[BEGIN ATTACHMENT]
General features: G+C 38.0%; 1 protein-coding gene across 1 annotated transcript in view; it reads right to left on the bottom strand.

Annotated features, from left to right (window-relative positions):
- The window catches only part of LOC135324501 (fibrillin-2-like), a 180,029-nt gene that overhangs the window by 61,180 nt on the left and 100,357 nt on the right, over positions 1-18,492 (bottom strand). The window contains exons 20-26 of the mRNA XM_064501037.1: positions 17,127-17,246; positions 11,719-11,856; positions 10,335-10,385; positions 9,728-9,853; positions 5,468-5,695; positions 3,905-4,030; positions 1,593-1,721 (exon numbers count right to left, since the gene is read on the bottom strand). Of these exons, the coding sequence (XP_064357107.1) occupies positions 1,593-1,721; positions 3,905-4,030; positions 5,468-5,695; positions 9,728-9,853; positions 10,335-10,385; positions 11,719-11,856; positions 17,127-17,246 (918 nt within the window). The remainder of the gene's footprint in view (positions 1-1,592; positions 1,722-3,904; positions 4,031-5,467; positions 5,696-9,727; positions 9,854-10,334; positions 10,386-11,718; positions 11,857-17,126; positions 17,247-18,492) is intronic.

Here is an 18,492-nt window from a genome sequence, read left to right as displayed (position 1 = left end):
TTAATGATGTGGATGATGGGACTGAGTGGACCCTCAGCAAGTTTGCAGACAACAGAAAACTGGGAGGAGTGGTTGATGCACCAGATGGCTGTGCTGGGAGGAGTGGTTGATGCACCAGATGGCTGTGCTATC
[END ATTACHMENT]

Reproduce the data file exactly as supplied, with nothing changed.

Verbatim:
General features: G+C 38.0%; 1 protein-coding gene across 1 annotated transcript in view; it reads right to left on the bottom strand.

Annotated features, from left to right (window-relative positions):
- The window catches only part of LOC135324501 (fibrillin-2-like), a 180,029-nt gene that overhangs the window by 61,180 nt on the left and 100,357 nt on the right, over positions 1-18,492 (bottom strand). The window contains exons 20-26 of the mRNA XM_064501037.1: positions 17,127-17,246; positions 11,719-11,856; positions 10,335-10,385; positions 9,728-9,853; positions 5,468-5,695; positions 3,905-4,030; positions 1,593-1,721 (exon numbers count right to left, since the gene is read on the bottom strand). Of these exons, the coding sequence (XP_064357107.1) occupies positions 1,593-1,721; positions 3,905-4,030; positions 5,468-5,695; positions 9,728-9,853; positions 10,335-10,385; positions 11,719-11,856; positions 17,127-17,246 (918 nt within the window). The remainder of the gene's footprint in view (positions 1-1,592; positions 1,722-3,904; positions 4,031-5,467; positions 5,696-9,727; positions 9,854-10,334; positions 10,386-11,718; positions 11,857-17,126; positions 17,247-18,492) is intronic.

Here is an 18,492-nt window from a genome sequence, read left to right as displayed (position 1 = left end):
TTAATGATGTGGATGATGGGACTGAGTGGACCCTCAGCAAGTTTGCAGACAACAGAAAACTGGGAGGAGTGGTTGATGCACCAGATGGCTGTGCTGGGAGGAGTGGTTGATGCACCAGATGGCTGTGCTATC